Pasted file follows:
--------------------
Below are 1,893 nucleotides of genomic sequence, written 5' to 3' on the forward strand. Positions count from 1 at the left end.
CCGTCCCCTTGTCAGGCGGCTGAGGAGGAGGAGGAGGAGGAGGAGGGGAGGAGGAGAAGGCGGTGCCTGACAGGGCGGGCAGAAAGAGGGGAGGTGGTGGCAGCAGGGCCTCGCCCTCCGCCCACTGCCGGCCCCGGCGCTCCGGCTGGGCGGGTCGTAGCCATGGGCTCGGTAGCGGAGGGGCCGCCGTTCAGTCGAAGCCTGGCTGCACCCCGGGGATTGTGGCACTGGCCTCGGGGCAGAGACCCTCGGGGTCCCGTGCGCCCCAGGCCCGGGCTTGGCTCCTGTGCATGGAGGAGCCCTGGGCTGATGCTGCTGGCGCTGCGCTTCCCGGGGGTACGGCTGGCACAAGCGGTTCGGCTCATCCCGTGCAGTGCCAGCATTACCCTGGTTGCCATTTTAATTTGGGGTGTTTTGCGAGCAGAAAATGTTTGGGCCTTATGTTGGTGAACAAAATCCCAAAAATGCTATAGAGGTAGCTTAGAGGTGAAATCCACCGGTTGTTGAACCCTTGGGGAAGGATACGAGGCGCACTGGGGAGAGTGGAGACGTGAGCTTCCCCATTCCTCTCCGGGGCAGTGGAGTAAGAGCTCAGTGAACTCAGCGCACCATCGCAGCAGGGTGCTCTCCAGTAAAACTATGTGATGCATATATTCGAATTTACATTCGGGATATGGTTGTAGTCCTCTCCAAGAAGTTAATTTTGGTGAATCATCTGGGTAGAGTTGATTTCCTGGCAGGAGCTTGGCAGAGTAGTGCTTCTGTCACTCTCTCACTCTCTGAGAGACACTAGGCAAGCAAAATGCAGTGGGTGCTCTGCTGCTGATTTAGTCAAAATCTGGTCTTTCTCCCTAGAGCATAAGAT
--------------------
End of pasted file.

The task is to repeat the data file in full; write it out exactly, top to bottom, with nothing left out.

Below are 1,893 nucleotides of genomic sequence, written 5' to 3' on the forward strand. Positions count from 1 at the left end.
CCGTCCCCTTGTCAGGCGGCTGAGGAGGAGGAGGAGGAGGAGGAGGGGAGGAGGAGAAGGCGGTGCCTGACAGGGCGGGCAGAAAGAGGGGAGGTGGTGGCAGCAGGGCCTCGCCCTCCGCCCACTGCCGGCCCCGGCGCTCCGGCTGGGCGGGTCGTAGCCATGGGCTCGGTAGCGGAGGGGCCGCCGTTCAGTCGAAGCCTGGCTGCACCCCGGGGATTGTGGCACTGGCCTCGGGGCAGAGACCCTCGGGGTCCCGTGCGCCCCAGGCCCGGGCTTGGCTCCTGTGCATGGAGGAGCCCTGGGCTGATGCTGCTGGCGCTGCGCTTCCCGGGGGTACGGCTGGCACAAGCGGTTCGGCTCATCCCGTGCAGTGCCAGCATTACCCTGGTTGCCATTTTAATTTGGGGTGTTTTGCGAGCAGAAAATGTTTGGGCCTTATGTTGGTGAACAAAATCCCAAAAATGCTATAGAGGTAGCTTAGAGGTGAAATCCACCGGTTGTTGAACCCTTGGGGAAGGATACGAGGCGCACTGGGGAGAGTGGAGACGTGAGCTTCCCCATTCCTCTCCGGGGCAGTGGAGTAAGAGCTCAGTGAACTCAGCGCACCATCGCAGCAGGGTGCTCTCCAGTAAAACTATGTGATGCATATATTCGAATTTACATTCGGGATATGGTTGTAGTCCTCTCCAAGAAGTTAATTTTGGTGAATCATCTGGGTAGAGTTGATTTCCTGGCAGGAGCTTGGCAGAGTAGTGCTTCTGTCACTCTCTCACTCTCTGAGAGACACTAGGCAAGCAAAATGCAGTGGGTGCTCTGCTGCTGATTTAGTCAAAATCTGGTCTTTCTCCCTAGAGCATAAGAT